Phew! You did it! You actually gave birth to another human being!
This should be one of the happiest times of your life. But as the days and weeks go on after your little bundle came into the world you can’t shake a new feeling that’s beginning to weigh you down. Maybe it feels like a deep sadness, a lack of focus and interest in normal activities, or you seem to always be in a bad mood. Postpartum depression can erupt in many different ways and is unique to each woman who experiences it.
Here’s a little statistic. Can you guess which number is higher?
- The number of people who sprain an ankle each year.
- The number of people who have a stroke.
- The number of women who experience postpartum depression.
The answer is C. Postpartum depression. Are you surprised? Pregnancy care is such a high importance in our society but what about after? Arnold Lieber, MD, from PSYCOM.net says “In the first days and weeks after childbirth, a new mother goes through a variety of emotions and hormonal changes. She may feel many wonderful feelings including awe, joy and bliss. She may also experience difficult feelings, including sadness. Sad feelings and crying bouts that follow childbirth are known as the “baby blues.” The baby blues are common and tend to decrease within a week or two. This type of sadness is often attributed to the dramatic hormonal changes that follow childbirth.
Around one in seven women will experience something more extreme than the typical baby blues. Women that give birth and struggle with sadness, anxiety or worry for several weeks or more may have postpartum depression (PPD). While the baby blues tend to pass quickly, PPD can be long-lasting and severely affect a woman’s ability to get through her daily routine.”* In addition, PPD can have a significant impact on the health of the parents relationship.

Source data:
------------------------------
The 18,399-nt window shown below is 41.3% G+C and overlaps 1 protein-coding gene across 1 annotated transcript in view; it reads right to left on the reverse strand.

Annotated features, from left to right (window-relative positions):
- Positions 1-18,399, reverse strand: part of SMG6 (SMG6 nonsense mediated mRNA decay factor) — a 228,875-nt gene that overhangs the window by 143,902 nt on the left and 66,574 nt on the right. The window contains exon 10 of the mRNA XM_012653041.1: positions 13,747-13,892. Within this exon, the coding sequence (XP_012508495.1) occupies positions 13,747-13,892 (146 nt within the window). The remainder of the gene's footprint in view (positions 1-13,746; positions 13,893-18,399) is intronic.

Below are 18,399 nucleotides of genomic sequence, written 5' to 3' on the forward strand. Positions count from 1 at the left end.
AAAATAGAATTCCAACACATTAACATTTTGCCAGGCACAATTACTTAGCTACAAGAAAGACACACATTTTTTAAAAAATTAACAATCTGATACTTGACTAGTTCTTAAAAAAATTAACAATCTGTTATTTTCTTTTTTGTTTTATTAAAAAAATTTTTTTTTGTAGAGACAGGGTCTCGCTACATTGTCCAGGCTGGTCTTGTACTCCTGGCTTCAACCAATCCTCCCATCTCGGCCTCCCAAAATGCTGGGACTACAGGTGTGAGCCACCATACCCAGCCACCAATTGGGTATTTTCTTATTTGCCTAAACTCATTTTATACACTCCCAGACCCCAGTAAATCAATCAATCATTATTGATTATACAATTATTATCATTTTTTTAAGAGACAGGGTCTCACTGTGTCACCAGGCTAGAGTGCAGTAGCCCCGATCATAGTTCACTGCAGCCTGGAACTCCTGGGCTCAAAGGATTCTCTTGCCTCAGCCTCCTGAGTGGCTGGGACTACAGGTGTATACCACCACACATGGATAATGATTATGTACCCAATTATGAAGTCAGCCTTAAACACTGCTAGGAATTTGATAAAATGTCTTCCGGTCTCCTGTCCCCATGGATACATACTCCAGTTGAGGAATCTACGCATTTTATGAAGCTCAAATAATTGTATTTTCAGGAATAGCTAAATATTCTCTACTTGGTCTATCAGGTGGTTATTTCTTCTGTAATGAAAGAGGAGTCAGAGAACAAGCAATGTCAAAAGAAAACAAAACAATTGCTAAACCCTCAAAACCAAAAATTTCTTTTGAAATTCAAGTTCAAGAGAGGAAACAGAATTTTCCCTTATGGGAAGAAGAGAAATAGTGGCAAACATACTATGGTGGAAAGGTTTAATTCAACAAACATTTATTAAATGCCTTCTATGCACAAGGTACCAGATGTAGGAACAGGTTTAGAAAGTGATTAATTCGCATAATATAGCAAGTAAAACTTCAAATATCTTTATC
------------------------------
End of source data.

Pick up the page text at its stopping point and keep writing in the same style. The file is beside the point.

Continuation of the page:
How can you tell if it’s PPD?
While 15% of women are diagnosed with PPD, the Center for Disease Control and Prevention (CDC) found that up to 20% of new mothers experience at least one or more symptoms of postpartum depression. Have you noticed any of these symptoms in yourself or your partner?
Feeling down or depressed for most of the day for several weeks or more
Feeling distant and withdrawn from family and friends
A loss of interest in activities (including sex)
A lack of focus on normal day-to-day obligations and daily habits
Changes in eating and sleeping habits
Feeling tired most of the day
Feeling angry or irritable
Having feelings of anxiety, worry, panic attacks or racing thoughts
If you have noticed three or more of these symptoms on a day-to-day basis since giving birth, it is likely you are part of the 15%.
Postpartum depression symptoms may begin to show themselves in the first few weeks after childbirth, but can also appear later on, even a few months after birth.
“The first and best thing you can do is to speak up. Know that you are not alone.”
Even if you feel you have no one to turn to, that no one will understand, or no one else has gone through what you are going through.
If you are a partner of someone who just gave birth, be on the lookout for the signs and act quickly if you believe they could be a victim of PPD. If left alone, postpartum depression can lead to hallucinations, self harm and danger to the child.
We at Birthright are here for you when no one else is. We can be a listening ear, a safe haven and a connection to people who can help you overcome this. We strive to provide pregnancy support and resources before, during and even after your pregnancy.
Remember you are never alone.
The Vancouver Birthright Team